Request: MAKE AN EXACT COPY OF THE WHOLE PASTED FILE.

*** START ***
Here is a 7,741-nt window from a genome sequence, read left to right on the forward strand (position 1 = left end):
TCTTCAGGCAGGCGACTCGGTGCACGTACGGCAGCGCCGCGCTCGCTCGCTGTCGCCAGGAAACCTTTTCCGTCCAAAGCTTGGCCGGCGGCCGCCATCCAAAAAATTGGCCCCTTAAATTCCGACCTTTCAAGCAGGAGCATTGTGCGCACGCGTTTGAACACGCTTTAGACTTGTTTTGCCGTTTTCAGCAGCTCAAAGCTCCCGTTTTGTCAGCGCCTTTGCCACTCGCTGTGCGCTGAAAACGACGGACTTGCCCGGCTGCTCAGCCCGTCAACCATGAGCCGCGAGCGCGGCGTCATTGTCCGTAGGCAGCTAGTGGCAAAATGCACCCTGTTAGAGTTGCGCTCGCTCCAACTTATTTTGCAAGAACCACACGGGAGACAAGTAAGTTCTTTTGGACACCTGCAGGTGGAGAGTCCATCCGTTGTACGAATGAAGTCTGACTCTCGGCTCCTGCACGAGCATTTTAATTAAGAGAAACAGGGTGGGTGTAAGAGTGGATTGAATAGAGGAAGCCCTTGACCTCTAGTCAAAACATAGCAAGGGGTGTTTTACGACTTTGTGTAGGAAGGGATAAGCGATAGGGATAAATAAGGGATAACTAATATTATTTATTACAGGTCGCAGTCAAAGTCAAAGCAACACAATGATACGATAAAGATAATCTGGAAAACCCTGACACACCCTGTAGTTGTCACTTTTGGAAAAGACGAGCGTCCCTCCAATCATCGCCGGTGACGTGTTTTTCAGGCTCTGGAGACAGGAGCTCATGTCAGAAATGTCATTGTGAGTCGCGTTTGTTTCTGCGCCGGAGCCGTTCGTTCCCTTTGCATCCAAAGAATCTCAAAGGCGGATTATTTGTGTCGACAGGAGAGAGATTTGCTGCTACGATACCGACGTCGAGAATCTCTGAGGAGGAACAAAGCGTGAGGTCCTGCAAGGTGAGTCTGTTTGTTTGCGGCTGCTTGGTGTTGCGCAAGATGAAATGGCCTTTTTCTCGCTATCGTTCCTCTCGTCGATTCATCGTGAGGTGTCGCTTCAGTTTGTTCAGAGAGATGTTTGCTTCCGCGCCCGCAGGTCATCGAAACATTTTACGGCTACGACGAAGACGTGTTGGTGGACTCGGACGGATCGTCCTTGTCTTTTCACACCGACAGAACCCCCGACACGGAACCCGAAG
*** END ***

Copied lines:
Here is a 7,741-nt window from a genome sequence, read left to right on the forward strand (position 1 = left end):
TCTTCAGGCAGGCGACTCGGTGCACGTACGGCAGCGCCGCGCTCGCTCGCTGTCGCCAGGAAACCTTTTCCGTCCAAAGCTTGGCCGGCGGCCGCCATCCAAAAAATTGGCCCCTTAAATTCCGACCTTTCAAGCAGGAGCATTGTGCGCACGCGTTTGAACACGCTTTAGACTTGTTTTGCCGTTTTCAGCAGCTCAAAGCTCCCGTTTTGTCAGCGCCTTTGCCACTCGCTGTGCGCTGAAAACGACGGACTTGCCCGGCTGCTCAGCCCGTCAACCATGAGCCGCGAGCGCGGCGTCATTGTCCGTAGGCAGCTAGTGGCAAAATGCACCCTGTTAGAGTTGCGCTCGCTCCAACTTATTTTGCAAGAACCACACGGGAGACAAGTAAGTTCTTTTGGACACCTGCAGGTGGAGAGTCCATCCGTTGTACGAATGAAGTCTGACTCTCGGCTCCTGCACGAGCATTTTAATTAAGAGAAACAGGGTGGGTGTAAGAGTGGATTGAATAGAGGAAGCCCTTGACCTCTAGTCAAAACATAGCAAGGGGTGTTTTACGACTTTGTGTAGGAAGGGATAAGCGATAGGGATAAATAAGGGATAACTAATATTATTTATTACAGGTCGCAGTCAAAGTCAAAGCAACACAATGATACGATAAAGATAATCTGGAAAACCCTGACACACCCTGTAGTTGTCACTTTTGGAAAAGACGAGCGTCCCTCCAATCATCGCCGGTGACGTGTTTTTCAGGCTCTGGAGACAGGAGCTCATGTCAGAAATGTCATTGTGAGTCGCGTTTGTTTCTGCGCCGGAGCCGTTCGTTCCCTTTGCATCCAAAGAATCTCAAAGGCGGATTATTTGTGTCGACAGGAGAGAGATTTGCTGCTACGATACCGACGTCGAGAATCTCTGAGGAGGAACAAAGCGTGAGGTCCTGCAAGGTGAGTCTGTTTGTTTGCGGCTGCTTGGTGTTGCGCAAGATGAAATGGCCTTTTTCTCGCTATCGTTCCTCTCGTCGATTCATCGTGAGGTGTCGCTTCAGTTTGTTCAGAGAGATGTTTGCTTCCGCGCCCGCAGGTCATCGAAACATTTTACGGCTACGACGAAGACGTGTTGGTGGACTCGGACGGATCGTCCTTGTCTTTTCACACCGACAGAACCCCCGACACGGAACCCGAAG